“Wilkesboro was always good to me. I grew up on short tracks, so if I was going to have a good run it should be there. When I won for the first time, I went into Turn 1 with the white flag waving. Geoff Bodine was running second right on my bumper. He gives me a little tap and pops me up the racetrack. He goes under me and takes the lead.

“I catch him in Turn 3, and I give him a little tap and move him up the track. I go on to win the race, and as I come down pit road, I reach over and drop the window net down. I’m coming down pit road and I’m waving at the crowd. All of a sudden I get punched in the helmet, and it’s Waddell Wilson’s wife. She jumped through the window. It was a hell of a moment. She was so mad that I had knocked Geoff up the track. I said what do you mean – he knocked me up the track and I knocked him back.”

North Wilkesboro Speedway
Rusty Wallace (black car, far right) is among the leaders in a 1990s race at North Wilkesboro Speedway. (Photo by ISC Images & Archives via Getty Images)

Bobby Labonte

(Labonte ran eight Cup races at Wilkesboro with a top finish of 10th in the next-to-last race at the track in 1996).

“I remember going there as a kid when Terry (Labonte, Bobby’s older brother) started racing in the Cup Series. The history of that track — I remember hauling gas up and down pit road. The Pettys and Wood Brothers and all them cooking lunch and eating bologna sandwiches out of the back of their station wagons. There was an influx of (tracks in) Chicago, Kansas, Texas — going to new places. It was the right time to go back and pay a little tribute to the history. I think it’s important to showcase where the sport was. The cars are so different and so advanced, but you still go to a place that’s so important to the history.”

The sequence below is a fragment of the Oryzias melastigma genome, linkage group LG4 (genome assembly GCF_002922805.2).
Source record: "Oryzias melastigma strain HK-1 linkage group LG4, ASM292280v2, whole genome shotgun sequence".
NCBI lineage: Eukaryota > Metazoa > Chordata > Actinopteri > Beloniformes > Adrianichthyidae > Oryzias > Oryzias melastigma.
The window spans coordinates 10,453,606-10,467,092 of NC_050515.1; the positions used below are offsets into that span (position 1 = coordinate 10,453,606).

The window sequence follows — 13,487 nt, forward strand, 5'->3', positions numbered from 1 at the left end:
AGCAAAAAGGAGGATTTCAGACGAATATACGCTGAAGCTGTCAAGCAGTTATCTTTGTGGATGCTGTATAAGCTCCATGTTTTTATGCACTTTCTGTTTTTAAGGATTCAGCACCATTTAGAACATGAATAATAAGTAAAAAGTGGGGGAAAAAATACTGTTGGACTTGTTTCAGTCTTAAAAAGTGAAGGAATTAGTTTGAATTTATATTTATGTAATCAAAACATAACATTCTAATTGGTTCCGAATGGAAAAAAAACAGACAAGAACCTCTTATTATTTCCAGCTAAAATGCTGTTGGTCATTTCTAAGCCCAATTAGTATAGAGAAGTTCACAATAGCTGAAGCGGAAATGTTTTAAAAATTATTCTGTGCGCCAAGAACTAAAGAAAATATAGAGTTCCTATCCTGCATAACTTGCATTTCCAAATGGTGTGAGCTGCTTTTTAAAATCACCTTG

Dale Jarrett

(The former Cup champion had 19 starts at Wilkesboro without a win. In the final race at the track in September 1996, he had his best run, finishing third to winner Jeff Gordon and runner-up Dale Earnhardt).

“It was such a difficult track for me. It’s the first place that I missed a race in the Cup Series. It was so difficult. My memories go back to when my dad (Ned Jarrett) raced there and what an experience that was. I remember our family taking our car inside and having our lunch inside. My mom prepared all of that, and then we watched the race. The design there — the asphalt was always difficult. There was never any grip at that track. You had to get the corners right and make that work. I couldn’t find something to give me a feel that made me attack the racetrack the way I wanted.”

Geoff Bodine

(Bodine won Cup races at Wilkesboro in 1989, ’92 and ’94. In the 1994 win, he lapped the field).

“That’s a racer’s track. Downhill, uphill. It’s slippery. You have to manage your tires. That’s what real race drivers like to do – earn their keep. Wilkesboro is a driver’s track, just like Rockingham used to be. I won a modified race there. Then won with Rick Hendrick. Won with Bud Moore. In 1994 I lapped the field. It was all downhill into Turn 1, uphill to Turn 2. You just had to hang on. You had to really manage your tires and gas and brakes.”

1978 Wilkes 400 NASCAR VL
Miss Winston, driver Cale Yarborough, Yarborough’s wife Betty Jo and car owner Junior Johnson celebrate a win at North Wilkesboro Speedway. (Photo by ISC Images & Archives via Getty Images)

Hershel McGriff

(McGriff won his only Cup start at Wilkesboro – in 1954 when the track had a dirt surface. He outran Buck Baker and Herb Thomas).

“It’s nice to see it open back up. I think there’s a lot of enthusiasm for it. All the dirt tracks were similar back then. There were a lot of holes and a lot of dust. Lee Petty and I ran close that year. He was a good competitor. We bounced together quite a bit but never tried to take each other out.”

Ron Hornaday

(Hornaday, who will be the Grand Marshall for the Craftsman Truck Series race at North Wilkesboro this week, scored finishes of fifth and 22nd there).

“It’s so unbelievable going up there. I was a California boy and I got to watch it on TV a lot. Then to get to race there was to check off a bucket list item. Seeing that one reopen — it just makes me happy. It’s going to be pretty cool. I watched a lot of tire testing there. They’re going to be a little surprised about where they’re going to have to run there. They’re going to have to run a little higher and use the banking.”







Sonoma Cup starting lineup